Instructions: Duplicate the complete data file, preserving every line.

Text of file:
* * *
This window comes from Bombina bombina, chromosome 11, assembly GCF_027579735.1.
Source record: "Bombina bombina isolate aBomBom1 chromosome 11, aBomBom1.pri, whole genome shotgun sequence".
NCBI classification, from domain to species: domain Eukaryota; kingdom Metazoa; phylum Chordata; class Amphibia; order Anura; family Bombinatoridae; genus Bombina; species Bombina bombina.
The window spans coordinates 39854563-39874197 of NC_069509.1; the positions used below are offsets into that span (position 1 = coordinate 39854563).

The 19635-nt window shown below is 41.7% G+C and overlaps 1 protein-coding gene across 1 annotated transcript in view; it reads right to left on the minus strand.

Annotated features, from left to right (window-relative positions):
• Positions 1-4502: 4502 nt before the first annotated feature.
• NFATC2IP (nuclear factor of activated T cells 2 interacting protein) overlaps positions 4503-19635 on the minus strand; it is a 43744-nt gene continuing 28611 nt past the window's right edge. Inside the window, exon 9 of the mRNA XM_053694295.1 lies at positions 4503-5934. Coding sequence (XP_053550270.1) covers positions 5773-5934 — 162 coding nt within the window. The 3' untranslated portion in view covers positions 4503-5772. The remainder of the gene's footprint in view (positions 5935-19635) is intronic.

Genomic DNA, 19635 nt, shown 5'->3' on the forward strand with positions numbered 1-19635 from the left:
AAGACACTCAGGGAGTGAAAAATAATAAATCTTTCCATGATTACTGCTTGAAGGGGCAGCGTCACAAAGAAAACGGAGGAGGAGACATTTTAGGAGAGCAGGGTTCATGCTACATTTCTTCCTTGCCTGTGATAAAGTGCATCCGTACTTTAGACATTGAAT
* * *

This window comes from Bombina bombina, chromosome 11, assembly GCF_027579735.1.
Source record: "Bombina bombina isolate aBomBom1 chromosome 11, aBomBom1.pri, whole genome shotgun sequence".
NCBI classification, from domain to species: domain Eukaryota; kingdom Metazoa; phylum Chordata; class Amphibia; order Anura; family Bombinatoridae; genus Bombina; species Bombina bombina.
The window spans coordinates 39854563-39874197 of NC_069509.1; the positions used below are offsets into that span (position 1 = coordinate 39854563).

The 19635-nt window shown below is 41.7% G+C and overlaps 1 protein-coding gene across 1 annotated transcript in view; it reads right to left on the minus strand.

Annotated features, from left to right (window-relative positions):
• Positions 1-4502: 4502 nt before the first annotated feature.
• NFATC2IP (nuclear factor of activated T cells 2 interacting protein) overlaps positions 4503-19635 on the minus strand; it is a 43744-nt gene continuing 28611 nt past the window's right edge. Inside the window, exon 9 of the mRNA XM_053694295.1 lies at positions 4503-5934. Coding sequence (XP_053550270.1) covers positions 5773-5934 — 162 coding nt within the window. The 3' untranslated portion in view covers positions 4503-5772. The remainder of the gene's footprint in view (positions 5935-19635) is intronic.

Genomic DNA, 19635 nt, shown 5'->3' on the forward strand with positions numbered 1-19635 from the left:
AAGACACTCAGGGAGTGAAAAATAATAAATCTTTCCATGATTACTGCTTGAAGGGGCAGCGTCACAAAGAAAACGGAGGAGGAGACATTTTAGGAGAGCAGGGTTCATGCTACATTTCTTCCTTGCCTGTGATAAAGTGCATCCGTACTTTAGACATTGAAT